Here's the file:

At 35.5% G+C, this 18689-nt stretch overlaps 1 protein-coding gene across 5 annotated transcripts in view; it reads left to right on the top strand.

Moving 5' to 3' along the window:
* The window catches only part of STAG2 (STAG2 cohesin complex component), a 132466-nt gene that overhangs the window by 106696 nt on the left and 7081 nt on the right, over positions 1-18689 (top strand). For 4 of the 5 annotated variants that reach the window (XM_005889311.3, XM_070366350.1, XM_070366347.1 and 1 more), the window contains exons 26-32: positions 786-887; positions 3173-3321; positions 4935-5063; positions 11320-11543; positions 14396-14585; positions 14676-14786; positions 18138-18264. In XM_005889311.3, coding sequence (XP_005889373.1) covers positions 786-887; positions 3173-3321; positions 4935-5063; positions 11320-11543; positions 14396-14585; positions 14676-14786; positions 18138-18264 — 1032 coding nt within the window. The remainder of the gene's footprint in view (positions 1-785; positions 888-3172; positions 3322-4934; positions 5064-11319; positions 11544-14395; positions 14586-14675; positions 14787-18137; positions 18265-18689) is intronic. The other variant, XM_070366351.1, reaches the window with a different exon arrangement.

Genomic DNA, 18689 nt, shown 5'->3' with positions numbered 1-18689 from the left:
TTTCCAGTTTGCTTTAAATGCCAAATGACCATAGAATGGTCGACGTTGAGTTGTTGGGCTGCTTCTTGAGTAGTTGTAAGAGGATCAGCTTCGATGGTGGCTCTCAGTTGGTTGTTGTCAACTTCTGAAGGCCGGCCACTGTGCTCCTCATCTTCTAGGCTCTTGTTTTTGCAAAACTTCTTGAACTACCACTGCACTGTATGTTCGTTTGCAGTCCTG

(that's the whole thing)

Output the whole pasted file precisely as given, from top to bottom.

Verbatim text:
At 35.5% G+C, this 18689-nt stretch overlaps 1 protein-coding gene across 5 annotated transcripts in view; it reads left to right on the top strand.

Moving 5' to 3' along the window:
* The window catches only part of STAG2 (STAG2 cohesin complex component), a 132466-nt gene that overhangs the window by 106696 nt on the left and 7081 nt on the right, over positions 1-18689 (top strand). For 4 of the 5 annotated variants that reach the window (XM_005889311.3, XM_070366350.1, XM_070366347.1 and 1 more), the window contains exons 26-32: positions 786-887; positions 3173-3321; positions 4935-5063; positions 11320-11543; positions 14396-14585; positions 14676-14786; positions 18138-18264. In XM_005889311.3, coding sequence (XP_005889373.1) covers positions 786-887; positions 3173-3321; positions 4935-5063; positions 11320-11543; positions 14396-14585; positions 14676-14786; positions 18138-18264 — 1032 coding nt within the window. The remainder of the gene's footprint in view (positions 1-785; positions 888-3172; positions 3322-4934; positions 5064-11319; positions 11544-14395; positions 14586-14675; positions 14787-18137; positions 18265-18689) is intronic. The other variant, XM_070366351.1, reaches the window with a different exon arrangement.

Genomic DNA, 18689 nt, shown 5'->3' with positions numbered 1-18689 from the left:
TTTCCAGTTTGCTTTAAATGCCAAATGACCATAGAATGGTCGACGTTGAGTTGTTGGGCTGCTTCTTGAGTAGTTGTAAGAGGATCAGCTTCGATGGTGGCTCTCAGTTGGTTGTTGTCAACTTCTGAAGGCCGGCCACTGTGCTCCTCATCTTCTAGGCTCTTGTTTTTGCAAAACTTCTTGAACTACCACTGCACTGTATGTTCGTTTGCAGTCCTG